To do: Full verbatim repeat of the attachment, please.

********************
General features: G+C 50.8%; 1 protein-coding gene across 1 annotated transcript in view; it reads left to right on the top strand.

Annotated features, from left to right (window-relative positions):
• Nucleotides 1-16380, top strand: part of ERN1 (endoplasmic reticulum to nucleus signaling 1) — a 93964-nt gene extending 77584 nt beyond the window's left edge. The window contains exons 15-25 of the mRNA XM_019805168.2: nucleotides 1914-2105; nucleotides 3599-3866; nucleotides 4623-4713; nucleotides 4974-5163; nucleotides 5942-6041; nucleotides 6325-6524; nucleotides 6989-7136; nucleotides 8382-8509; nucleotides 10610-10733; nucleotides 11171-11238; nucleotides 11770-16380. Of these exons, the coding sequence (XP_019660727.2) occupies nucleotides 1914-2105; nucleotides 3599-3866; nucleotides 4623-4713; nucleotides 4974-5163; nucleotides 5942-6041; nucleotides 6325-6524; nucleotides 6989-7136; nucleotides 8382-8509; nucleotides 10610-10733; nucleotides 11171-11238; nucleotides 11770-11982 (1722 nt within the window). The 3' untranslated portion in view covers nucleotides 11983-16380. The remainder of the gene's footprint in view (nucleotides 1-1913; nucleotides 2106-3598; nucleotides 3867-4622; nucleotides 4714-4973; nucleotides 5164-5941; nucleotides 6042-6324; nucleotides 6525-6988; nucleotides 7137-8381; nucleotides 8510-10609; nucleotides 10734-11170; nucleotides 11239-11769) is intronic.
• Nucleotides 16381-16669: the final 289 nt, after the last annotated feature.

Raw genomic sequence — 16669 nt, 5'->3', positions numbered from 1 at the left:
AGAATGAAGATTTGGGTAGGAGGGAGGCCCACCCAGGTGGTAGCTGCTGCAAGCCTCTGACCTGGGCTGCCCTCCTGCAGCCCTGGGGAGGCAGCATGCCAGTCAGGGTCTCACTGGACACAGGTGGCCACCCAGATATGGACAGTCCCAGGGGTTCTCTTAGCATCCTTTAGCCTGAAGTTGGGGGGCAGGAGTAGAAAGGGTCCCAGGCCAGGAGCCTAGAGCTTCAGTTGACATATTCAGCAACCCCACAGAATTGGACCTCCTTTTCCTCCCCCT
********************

General features: G+C 50.8%; 1 protein-coding gene across 1 annotated transcript in view; it reads left to right on the top strand.

Annotated features, from left to right (window-relative positions):
• Nucleotides 1-16380, top strand: part of ERN1 (endoplasmic reticulum to nucleus signaling 1) — a 93964-nt gene extending 77584 nt beyond the window's left edge. The window contains exons 15-25 of the mRNA XM_019805168.2: nucleotides 1914-2105; nucleotides 3599-3866; nucleotides 4623-4713; nucleotides 4974-5163; nucleotides 5942-6041; nucleotides 6325-6524; nucleotides 6989-7136; nucleotides 8382-8509; nucleotides 10610-10733; nucleotides 11171-11238; nucleotides 11770-16380. Of these exons, the coding sequence (XP_019660727.2) occupies nucleotides 1914-2105; nucleotides 3599-3866; nucleotides 4623-4713; nucleotides 4974-5163; nucleotides 5942-6041; nucleotides 6325-6524; nucleotides 6989-7136; nucleotides 8382-8509; nucleotides 10610-10733; nucleotides 11171-11238; nucleotides 11770-11982 (1722 nt within the window). The 3' untranslated portion in view covers nucleotides 11983-16380. The remainder of the gene's footprint in view (nucleotides 1-1913; nucleotides 2106-3598; nucleotides 3867-4622; nucleotides 4714-4973; nucleotides 5164-5941; nucleotides 6042-6324; nucleotides 6525-6988; nucleotides 7137-8381; nucleotides 8510-10609; nucleotides 10734-11170; nucleotides 11239-11769) is intronic.
• Nucleotides 16381-16669: the final 289 nt, after the last annotated feature.

Raw genomic sequence — 16669 nt, 5'->3', positions numbered from 1 at the left:
AGAATGAAGATTTGGGTAGGAGGGAGGCCCACCCAGGTGGTAGCTGCTGCAAGCCTCTGACCTGGGCTGCCCTCCTGCAGCCCTGGGGAGGCAGCATGCCAGTCAGGGTCTCACTGGACACAGGTGGCCACCCAGATATGGACAGTCCCAGGGGTTCTCTTAGCATCCTTTAGCCTGAAGTTGGGGGGCAGGAGTAGAAAGGGTCCCAGGCCAGGAGCCTAGAGCTTCAGTTGACATATTCAGCAACCCCACAGAATTGGACCTCCTTTTCCTCCCCCT